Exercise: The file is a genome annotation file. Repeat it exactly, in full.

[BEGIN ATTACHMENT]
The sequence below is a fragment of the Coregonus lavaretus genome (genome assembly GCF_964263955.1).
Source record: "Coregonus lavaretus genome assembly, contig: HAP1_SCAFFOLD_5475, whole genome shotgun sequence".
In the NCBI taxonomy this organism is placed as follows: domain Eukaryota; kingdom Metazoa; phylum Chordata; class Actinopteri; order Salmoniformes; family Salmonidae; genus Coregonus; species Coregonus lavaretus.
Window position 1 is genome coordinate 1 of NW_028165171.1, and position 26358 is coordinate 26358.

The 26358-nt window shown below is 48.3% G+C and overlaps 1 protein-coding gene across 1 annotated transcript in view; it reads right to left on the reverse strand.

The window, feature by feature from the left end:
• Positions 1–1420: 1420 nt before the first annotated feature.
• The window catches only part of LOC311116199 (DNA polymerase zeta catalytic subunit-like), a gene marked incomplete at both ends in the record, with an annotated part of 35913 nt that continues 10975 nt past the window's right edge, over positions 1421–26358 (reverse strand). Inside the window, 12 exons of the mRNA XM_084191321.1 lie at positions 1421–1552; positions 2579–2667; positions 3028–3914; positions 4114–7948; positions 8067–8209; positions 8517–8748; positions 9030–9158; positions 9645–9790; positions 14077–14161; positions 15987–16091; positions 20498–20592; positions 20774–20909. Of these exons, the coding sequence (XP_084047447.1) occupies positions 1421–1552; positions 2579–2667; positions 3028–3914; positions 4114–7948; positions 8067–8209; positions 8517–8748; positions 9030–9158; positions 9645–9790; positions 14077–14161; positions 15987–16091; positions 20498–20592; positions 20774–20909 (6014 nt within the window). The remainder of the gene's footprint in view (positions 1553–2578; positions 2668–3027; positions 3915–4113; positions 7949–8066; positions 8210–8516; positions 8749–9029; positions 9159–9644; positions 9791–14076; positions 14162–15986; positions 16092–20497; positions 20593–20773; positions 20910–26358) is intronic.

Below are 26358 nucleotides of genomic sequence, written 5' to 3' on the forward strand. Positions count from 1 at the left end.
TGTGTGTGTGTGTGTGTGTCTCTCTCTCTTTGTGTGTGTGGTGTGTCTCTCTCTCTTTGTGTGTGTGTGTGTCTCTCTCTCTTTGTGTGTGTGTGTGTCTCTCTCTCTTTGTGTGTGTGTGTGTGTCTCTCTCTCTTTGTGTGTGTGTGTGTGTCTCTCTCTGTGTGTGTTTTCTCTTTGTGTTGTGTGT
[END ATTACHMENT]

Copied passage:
The sequence below is a fragment of the Coregonus lavaretus genome (genome assembly GCF_964263955.1).
Source record: "Coregonus lavaretus genome assembly, contig: HAP1_SCAFFOLD_5475, whole genome shotgun sequence".
In the NCBI taxonomy this organism is placed as follows: domain Eukaryota; kingdom Metazoa; phylum Chordata; class Actinopteri; order Salmoniformes; family Salmonidae; genus Coregonus; species Coregonus lavaretus.
Window position 1 is genome coordinate 1 of NW_028165171.1, and position 26358 is coordinate 26358.

The 26358-nt window shown below is 48.3% G+C and overlaps 1 protein-coding gene across 1 annotated transcript in view; it reads right to left on the reverse strand.

The window, feature by feature from the left end:
• Positions 1–1420: 1420 nt before the first annotated feature.
• The window catches only part of LOC311116199 (DNA polymerase zeta catalytic subunit-like), a gene marked incomplete at both ends in the record, with an annotated part of 35913 nt that continues 10975 nt past the window's right edge, over positions 1421–26358 (reverse strand). Inside the window, 12 exons of the mRNA XM_084191321.1 lie at positions 1421–1552; positions 2579–2667; positions 3028–3914; positions 4114–7948; positions 8067–8209; positions 8517–8748; positions 9030–9158; positions 9645–9790; positions 14077–14161; positions 15987–16091; positions 20498–20592; positions 20774–20909. Of these exons, the coding sequence (XP_084047447.1) occupies positions 1421–1552; positions 2579–2667; positions 3028–3914; positions 4114–7948; positions 8067–8209; positions 8517–8748; positions 9030–9158; positions 9645–9790; positions 14077–14161; positions 15987–16091; positions 20498–20592; positions 20774–20909 (6014 nt within the window). The remainder of the gene's footprint in view (positions 1553–2578; positions 2668–3027; positions 3915–4113; positions 7949–8066; positions 8210–8516; positions 8749–9029; positions 9159–9644; positions 9791–14076; positions 14162–15986; positions 16092–20497; positions 20593–20773; positions 20910–26358) is intronic.

Below are 26358 nucleotides of genomic sequence, written 5' to 3' on the forward strand. Positions count from 1 at the left end.
TGTGTGTGTGTGTGTGTGTCTCTCTCTCTTTGTGTGTGTGGTGTGTCTCTCTCTCTTTGTGTGTGTGTGTGTCTCTCTCTCTTTGTGTGTGTGTGTGTCTCTCTCTCTTTGTGTGTGTGTGTGTGTCTCTCTCTCTTTGTGTGTGTGTGTGTGTCTCTCTCTGTGTGTGTTTTCTCTTTGTGTTGTGTGT